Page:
Shopping with Rachel Zoe, the pixie-size celebrity stylist who says she hates the term “celebrity stylist” and instead wants to be referred to as “just a stylist,” is a dizzying, even exhausting, experience. Five minutes into a visit at What Comes Around Goes Around, a vintage-clothing shop in New York's SoHo, she has swooned, kvelled and plotzed over any number of items. On this brisk November afternoon, she's searching for goddess dresses for the spring 2007 Jimmy Choo and Judith Leiber advertising campaigns she'll be styling; outfits for public appearances by her clients Lindsay Lohan, Mischa Barton and Nicole Richie (the last of whom will hire a rival stylist a little more than two weeks later); and, of course, pieces to fit her own rail-thin frame. Each swoon, kvell and plotz is accompanied by a different, wildly effervescent superlative.
“This is so amazing,” she says, fondling a tiny gold purse. “Like, I'm kind of obsessed. And the silver one is just insane.” (She takes both.) A pair of boots are “like, the dopest things ever.” A sweater vest with a fur collar “is amazingly delicious. So yummy.” A Missoni caftan “is so kooky crazy. I could wear it in St. Barths.”
Then, one of the store's owners, Seth Weisser, has Zoe try on a Matrix-inspired, formfitting leather jacket of his own design. And that's when Zoe has a fashion orgasm. “Seth, this is on another level!” she squeals. “This jacket's so hot. This is not even on another level; it's on another planet. I need to rock this. I'll wear this left, right and center.” (Weisser gives it to her as a gift, knowing that her tastemaking friends and clients will inevitably see it on her and want one too.) And then, after a 10-second cooldown, she's off again, combing the racks: “I'm looking for Alaïas. Any Alaïas, Alaïas, Alaïas, Alaïas?”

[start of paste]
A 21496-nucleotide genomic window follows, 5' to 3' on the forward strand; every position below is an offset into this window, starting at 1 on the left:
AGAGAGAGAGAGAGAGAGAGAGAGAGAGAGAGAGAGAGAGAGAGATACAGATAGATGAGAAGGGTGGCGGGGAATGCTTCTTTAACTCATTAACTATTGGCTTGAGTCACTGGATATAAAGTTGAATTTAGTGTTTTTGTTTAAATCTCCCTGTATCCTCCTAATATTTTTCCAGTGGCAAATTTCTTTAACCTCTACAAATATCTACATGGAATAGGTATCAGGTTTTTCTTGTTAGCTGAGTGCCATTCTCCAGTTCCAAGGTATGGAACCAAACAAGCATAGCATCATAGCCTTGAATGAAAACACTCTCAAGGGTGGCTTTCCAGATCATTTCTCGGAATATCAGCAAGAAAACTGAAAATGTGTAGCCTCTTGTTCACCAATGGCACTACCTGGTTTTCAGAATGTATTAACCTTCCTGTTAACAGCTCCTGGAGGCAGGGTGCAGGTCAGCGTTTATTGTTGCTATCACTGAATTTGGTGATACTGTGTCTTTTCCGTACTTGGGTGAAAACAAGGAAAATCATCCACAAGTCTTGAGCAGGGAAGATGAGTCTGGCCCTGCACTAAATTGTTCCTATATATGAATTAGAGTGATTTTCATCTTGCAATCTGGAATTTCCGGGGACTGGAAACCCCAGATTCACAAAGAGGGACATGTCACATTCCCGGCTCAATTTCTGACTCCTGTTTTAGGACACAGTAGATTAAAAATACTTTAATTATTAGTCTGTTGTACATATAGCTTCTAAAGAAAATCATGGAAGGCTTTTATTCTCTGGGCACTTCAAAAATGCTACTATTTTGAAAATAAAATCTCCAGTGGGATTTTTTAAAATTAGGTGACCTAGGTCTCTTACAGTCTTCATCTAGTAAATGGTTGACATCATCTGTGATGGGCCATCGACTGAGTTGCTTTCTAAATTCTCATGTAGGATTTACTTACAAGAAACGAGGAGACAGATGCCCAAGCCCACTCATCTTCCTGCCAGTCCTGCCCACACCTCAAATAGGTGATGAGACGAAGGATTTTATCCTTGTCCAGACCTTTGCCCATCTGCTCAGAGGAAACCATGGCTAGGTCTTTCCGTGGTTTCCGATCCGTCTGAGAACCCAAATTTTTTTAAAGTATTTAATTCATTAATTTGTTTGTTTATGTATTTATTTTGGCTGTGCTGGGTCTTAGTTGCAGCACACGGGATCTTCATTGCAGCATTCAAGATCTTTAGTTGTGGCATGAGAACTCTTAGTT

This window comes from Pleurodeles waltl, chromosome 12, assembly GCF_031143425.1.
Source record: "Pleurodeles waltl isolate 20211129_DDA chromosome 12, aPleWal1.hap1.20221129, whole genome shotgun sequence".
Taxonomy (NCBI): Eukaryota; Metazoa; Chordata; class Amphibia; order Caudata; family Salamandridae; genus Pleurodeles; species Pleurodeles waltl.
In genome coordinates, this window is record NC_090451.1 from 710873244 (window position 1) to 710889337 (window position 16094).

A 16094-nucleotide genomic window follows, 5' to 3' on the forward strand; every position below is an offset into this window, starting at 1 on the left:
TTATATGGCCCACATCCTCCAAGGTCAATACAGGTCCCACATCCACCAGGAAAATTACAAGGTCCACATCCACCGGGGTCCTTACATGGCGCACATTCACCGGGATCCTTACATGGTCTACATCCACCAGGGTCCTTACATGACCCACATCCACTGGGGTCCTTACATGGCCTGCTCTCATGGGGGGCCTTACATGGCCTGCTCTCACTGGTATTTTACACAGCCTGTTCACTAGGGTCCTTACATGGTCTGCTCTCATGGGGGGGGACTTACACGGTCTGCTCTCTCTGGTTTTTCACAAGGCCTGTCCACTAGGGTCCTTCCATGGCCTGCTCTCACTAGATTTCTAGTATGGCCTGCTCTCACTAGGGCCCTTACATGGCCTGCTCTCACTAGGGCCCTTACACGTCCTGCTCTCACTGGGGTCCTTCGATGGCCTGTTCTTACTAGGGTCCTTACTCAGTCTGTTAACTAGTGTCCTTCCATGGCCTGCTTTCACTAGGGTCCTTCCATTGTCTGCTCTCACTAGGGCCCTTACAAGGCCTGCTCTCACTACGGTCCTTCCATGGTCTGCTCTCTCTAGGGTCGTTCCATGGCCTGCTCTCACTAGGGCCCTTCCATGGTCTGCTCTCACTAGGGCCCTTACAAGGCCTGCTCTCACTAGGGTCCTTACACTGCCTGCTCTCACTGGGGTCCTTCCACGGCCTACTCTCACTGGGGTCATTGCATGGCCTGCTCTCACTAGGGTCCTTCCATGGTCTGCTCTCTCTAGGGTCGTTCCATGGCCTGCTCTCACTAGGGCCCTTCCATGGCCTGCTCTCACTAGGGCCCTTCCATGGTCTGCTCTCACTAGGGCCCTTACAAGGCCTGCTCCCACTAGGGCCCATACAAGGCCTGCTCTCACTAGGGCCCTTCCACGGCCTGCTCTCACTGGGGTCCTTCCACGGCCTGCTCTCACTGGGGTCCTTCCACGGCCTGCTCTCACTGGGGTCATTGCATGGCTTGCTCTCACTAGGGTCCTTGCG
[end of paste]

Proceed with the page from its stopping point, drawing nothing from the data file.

Though this scene might sound like a shopaholic's fantasy, for Zoe—who dropped her last name, Rosenzweig, professionally on an agent's recommendation—it was serious business. She's not a shopaholic but a workaholic, she insists, when she finally sits down, after several hours of hard labor, to rest her Brian Atwoods. (The shoe designer is a longtime friend; according to Atwood, they met “dancing on tables in Paris eight years ago” after Zoe left YM magazine to work as a freelance stylist.) “I can't plan anything,” she says, sliding into a banquette in the lobby of the 60 Thompson hotel. “I don't get to see my friends. Ever. I can't keep a doctor's appointment. I can't make a dinner plan. I've canceled every vacation that I've wanted to take in the last three or four years.”